National Quality Ranking Program, or Hospital Beauty Contest?

26 June 2023

This week, Penn Health became the second health system in the US to opt out of cooperating with the US News and World Report hospital rankings. The first health system to opt out was St. Luke's University Health Network, also in Pennsylvania.

In contrast to St. Luke’s, who argued that their USNWR ranking was unfairly and inaccurately low, Penn scored 13th in the nation in the latest round of rankings . And certainly, with their regional and national reputation, Penn can afford to take this position. More or less the same way in which a number of elite law and medicine graduate programs have opted out - for example Penn Medicine, who opted out last January (citing Harvard and Columbia’s medical schools as co-boycotters).

As an aside - my favorite example is Columbia, where the undergraduate college was the first in the country to opt out of USNWR rankings after one of their own math professors took to the NYTimes to expose how Columbia was cheating to achieve a higher ranking.

On one hand, these actions might seem surprising. Historically, hospitals (much like colleges) have seemed to love these rankings (if their marketing messages are any indication). Even Penn Health Health touted their top-20 ranking until very recently USNWR’s program has enough categories that almost everyone can spin themselves as a winner, with marketing headlines like “Top 10 medical schools in North Dakota for Gastroenterology and Dermatology!” (I made this one up, but it’s similar to this one and others I’ve seen such as

There’s also the risk that USNWR will try to punish Penn, both through lower rankings (since Penn can’t prevent being on the rankings; they can only refuse to submit the data that USNWR uses to construct the rankings) as well as by mocking them publicly, such as “Penn must be afraid of transparency.” Both of these risks are described in this NYTimes article about Yale and other law schools that have stopped contributing data for the rankings.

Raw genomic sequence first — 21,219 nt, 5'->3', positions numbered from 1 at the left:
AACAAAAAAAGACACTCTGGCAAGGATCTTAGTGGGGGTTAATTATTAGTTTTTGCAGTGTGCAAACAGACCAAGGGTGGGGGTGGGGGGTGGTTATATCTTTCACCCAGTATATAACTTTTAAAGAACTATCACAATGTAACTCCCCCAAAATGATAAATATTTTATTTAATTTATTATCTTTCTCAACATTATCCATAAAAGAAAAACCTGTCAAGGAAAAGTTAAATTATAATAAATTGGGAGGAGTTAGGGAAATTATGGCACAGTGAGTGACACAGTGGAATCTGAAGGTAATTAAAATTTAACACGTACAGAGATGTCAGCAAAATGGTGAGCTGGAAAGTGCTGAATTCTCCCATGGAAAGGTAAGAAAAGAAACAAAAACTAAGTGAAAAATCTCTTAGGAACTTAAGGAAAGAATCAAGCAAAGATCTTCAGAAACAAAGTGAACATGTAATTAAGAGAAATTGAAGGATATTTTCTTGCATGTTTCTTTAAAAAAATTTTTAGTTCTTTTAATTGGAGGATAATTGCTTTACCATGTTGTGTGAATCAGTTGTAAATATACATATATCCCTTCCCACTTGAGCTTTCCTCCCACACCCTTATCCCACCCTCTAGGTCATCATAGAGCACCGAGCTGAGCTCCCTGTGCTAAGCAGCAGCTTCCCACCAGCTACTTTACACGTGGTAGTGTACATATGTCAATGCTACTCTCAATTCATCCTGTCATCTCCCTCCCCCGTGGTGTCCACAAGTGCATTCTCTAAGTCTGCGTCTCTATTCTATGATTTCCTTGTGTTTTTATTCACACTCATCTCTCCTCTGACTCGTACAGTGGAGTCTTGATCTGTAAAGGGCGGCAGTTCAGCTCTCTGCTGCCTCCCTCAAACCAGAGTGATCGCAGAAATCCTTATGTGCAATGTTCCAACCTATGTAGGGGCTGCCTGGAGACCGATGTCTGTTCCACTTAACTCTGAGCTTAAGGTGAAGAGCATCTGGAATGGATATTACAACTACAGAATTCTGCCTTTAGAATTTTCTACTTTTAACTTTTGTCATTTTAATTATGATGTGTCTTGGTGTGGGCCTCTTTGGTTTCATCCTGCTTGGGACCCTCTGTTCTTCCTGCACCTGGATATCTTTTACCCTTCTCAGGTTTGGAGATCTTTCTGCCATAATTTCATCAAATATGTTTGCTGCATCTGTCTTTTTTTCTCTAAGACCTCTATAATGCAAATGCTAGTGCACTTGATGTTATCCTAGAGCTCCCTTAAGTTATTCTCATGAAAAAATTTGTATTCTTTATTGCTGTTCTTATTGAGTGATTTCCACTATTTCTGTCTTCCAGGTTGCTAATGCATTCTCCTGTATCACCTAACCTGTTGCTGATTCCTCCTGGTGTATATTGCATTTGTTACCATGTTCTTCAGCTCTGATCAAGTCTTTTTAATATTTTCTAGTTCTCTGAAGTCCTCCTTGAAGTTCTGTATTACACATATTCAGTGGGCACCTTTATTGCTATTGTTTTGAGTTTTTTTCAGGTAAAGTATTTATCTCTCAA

So what’s Penn’s motivation for not participating in these rankings? Penn’s chief medical officer, Dr. Patrick Brennan, laid out their core arguments in their press release, saying, “…these measures do not help us deliver better care for our patients, and they incentivize health systems to expend resources both to compete for placement in the rankings and promote their position on the list.” Regarding that latter argument, San Francisco’s attorney general recently implied that USNWR is running a pay-for-rankings scheme (note that I haven’t reviewed the evidence on this; just citing the news story).


  • US News and World Report rankings do not lead to better care for patients.
  • On the other hand, they provide incentive for health systems to divert resources away from critical areas like primary care, and toward reputation enhancers such as luxury facilities and physicians with national personal brands.

Nonfiction Book Recommendation of the Week: I’m going back in time here to Cathy O’Neil's excellent 2017 book, Weapons of Math Destruction. It's about all the ways in which algorithms can damage society. She devotes chapter 3, "Arms Race," to US News and World Report’s college rankings, which is what got me so interested in this topic in the first place. Her argument is that the USNWR rankings have contributed to tuition inflation, since many of the strategies colleges use to goose their rankings also have the effect of increasing their cost structure (luxury dorms, gyms, climbing walls, and of course marketing departments).

For more on market dynamics leading to increased healthcare costs, see my newsletter from last week, and for more on the ways in which hospitals have evolved from charities into businesses, see the previous week’s newsletter

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Jamie Larson